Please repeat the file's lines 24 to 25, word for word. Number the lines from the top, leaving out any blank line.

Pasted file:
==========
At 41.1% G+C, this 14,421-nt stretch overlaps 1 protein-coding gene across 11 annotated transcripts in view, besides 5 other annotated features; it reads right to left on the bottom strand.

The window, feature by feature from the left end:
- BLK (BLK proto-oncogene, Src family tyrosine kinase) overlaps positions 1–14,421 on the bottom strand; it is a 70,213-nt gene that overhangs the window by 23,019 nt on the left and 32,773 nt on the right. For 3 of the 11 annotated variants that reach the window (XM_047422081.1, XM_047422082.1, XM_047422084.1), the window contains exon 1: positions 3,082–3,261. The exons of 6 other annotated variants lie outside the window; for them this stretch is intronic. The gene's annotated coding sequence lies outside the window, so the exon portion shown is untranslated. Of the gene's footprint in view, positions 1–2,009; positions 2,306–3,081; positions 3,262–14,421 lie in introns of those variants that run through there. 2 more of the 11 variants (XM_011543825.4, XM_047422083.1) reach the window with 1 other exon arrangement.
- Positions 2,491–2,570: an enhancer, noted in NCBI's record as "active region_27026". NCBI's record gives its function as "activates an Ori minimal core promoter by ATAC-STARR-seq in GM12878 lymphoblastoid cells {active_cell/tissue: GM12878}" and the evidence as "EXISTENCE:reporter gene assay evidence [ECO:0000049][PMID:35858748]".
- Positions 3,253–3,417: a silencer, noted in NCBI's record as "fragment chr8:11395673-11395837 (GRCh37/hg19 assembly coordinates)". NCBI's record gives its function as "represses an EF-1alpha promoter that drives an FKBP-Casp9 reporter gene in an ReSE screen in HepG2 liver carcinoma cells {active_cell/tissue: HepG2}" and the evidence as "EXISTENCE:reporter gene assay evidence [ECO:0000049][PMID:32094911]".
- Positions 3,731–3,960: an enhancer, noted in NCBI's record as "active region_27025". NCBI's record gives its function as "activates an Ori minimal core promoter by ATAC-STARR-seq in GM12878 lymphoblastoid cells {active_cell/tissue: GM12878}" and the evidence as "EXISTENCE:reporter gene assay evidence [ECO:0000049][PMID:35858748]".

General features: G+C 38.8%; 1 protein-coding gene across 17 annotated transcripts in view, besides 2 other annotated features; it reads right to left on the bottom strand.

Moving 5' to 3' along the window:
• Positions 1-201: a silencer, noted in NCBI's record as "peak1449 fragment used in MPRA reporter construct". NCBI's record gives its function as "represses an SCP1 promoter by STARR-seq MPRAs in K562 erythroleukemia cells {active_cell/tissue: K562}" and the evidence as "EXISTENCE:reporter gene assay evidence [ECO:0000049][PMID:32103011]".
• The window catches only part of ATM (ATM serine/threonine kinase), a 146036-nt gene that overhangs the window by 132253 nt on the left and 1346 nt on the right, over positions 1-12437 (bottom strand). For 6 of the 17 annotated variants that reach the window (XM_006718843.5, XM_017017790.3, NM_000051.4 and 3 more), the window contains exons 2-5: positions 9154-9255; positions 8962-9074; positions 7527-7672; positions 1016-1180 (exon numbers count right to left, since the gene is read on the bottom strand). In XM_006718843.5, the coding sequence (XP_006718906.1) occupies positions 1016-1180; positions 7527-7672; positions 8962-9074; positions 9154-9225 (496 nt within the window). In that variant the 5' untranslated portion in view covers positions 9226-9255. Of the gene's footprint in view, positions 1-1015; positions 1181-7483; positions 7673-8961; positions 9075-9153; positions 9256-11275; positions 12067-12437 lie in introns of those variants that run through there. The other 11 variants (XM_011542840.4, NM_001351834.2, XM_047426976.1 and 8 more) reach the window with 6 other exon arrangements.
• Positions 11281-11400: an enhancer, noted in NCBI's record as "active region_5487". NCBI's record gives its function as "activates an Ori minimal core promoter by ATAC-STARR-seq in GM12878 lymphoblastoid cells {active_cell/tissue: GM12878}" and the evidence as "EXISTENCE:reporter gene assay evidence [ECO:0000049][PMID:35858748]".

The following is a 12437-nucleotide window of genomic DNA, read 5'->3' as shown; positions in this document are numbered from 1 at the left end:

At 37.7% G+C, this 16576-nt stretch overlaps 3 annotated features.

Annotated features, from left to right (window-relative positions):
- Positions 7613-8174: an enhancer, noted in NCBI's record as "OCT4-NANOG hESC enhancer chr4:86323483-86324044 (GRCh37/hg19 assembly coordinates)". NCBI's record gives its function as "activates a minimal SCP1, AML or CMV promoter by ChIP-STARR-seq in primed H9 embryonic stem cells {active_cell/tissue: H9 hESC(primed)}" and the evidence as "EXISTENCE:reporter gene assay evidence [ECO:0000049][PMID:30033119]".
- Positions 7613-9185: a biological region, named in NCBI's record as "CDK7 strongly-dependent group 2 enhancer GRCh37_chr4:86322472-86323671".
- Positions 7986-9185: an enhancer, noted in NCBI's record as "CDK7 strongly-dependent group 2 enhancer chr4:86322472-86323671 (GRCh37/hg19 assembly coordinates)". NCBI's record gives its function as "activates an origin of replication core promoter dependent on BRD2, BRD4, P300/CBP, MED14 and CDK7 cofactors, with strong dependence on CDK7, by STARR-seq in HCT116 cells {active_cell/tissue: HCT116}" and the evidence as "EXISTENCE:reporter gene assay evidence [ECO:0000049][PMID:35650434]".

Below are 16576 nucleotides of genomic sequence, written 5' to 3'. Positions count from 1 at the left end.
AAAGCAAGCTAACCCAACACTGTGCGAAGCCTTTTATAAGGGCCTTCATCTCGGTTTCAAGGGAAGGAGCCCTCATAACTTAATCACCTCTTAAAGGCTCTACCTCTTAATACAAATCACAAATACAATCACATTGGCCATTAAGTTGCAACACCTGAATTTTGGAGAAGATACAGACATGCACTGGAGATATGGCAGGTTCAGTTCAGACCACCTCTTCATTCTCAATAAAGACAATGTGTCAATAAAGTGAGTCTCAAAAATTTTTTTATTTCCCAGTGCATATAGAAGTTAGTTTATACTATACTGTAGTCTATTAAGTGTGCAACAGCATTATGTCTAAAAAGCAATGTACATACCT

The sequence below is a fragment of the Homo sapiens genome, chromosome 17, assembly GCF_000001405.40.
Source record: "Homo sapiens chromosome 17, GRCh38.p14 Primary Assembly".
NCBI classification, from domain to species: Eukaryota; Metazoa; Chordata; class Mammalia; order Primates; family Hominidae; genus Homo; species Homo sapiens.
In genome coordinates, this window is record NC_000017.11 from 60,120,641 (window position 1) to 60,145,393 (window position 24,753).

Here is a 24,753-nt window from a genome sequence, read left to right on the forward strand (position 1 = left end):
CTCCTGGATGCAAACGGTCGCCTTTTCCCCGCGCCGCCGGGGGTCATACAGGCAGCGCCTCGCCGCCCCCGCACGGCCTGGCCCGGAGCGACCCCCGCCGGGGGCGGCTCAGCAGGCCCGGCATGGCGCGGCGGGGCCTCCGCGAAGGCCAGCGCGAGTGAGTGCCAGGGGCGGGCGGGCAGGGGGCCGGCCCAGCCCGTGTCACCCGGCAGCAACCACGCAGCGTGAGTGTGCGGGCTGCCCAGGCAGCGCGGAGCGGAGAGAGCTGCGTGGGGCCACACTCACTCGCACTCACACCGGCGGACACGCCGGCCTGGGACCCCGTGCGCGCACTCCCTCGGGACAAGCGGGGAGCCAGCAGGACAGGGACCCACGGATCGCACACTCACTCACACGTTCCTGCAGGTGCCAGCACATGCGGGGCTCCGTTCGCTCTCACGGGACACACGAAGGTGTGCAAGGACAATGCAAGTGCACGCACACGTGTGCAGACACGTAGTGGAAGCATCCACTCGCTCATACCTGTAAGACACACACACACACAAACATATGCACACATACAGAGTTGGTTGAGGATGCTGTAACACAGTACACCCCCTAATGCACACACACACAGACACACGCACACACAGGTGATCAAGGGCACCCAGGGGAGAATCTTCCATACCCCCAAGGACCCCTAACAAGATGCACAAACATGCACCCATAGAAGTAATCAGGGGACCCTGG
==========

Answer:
Here is a 24,753-nt window from a genome sequence, read left to right on the forward strand (position 1 = left end):
CTCCTGGATGCAAACGGTCGCCTTTTCCCCGCGCCGCCGGGGGTCATACAGGCAGCGCCTCGCCGCCCCCGCACGGCCTGGCCCGGAGCGACCCCCGCCGGGGGCGGCTCAGCAGGCCCGGCATGGCGCGGCGGGGCCTCCGCGAAGGCCAGCGCGAGTGAGTGCCAGGGGCGGGCGGGCAGGGGGCCGGCCCAGCCCGTGTCACCCGGCAGCAACCACGCAGCGTGAGTGTGCGGGCTGCCCAGGCAGCGCGGAGCGGAGAGAGCTGCGTGGGGCCACACTCACTCGCACTCACACCGGCGGACACGCCGGCCTGGGACCCCGTGCGCGCACTCCCTCGGGACAAGCGGGGAGCCAGCAGGACAGGGACCCACGGATCGCACACTCACTCACACGTTCCTGCAGGTGCCAGCACATGCGGGGCTCCGTTCGCTCTCACGGGACACACGAAGGTGTGCAAGGACAATGCAAGTGCACGCACACGTGTGCAGACACGTAGTGGAAGCATCCACTCGCTCATACCTGTAAGACACACACACACACAAACATATGCACACATACAGAGTTGGTTGAGGATGCTGTAACACAGTACACCCCCTAATGCACACACACACAGACACACGCACACACAGGTGATCAAGGGCACCCAGGGGAGAATCTTCCATACCCCCAAGGACCCCTAACAAGATGCACAAACATGCACCCATAGAAGTAATCAGGGGACCCTGG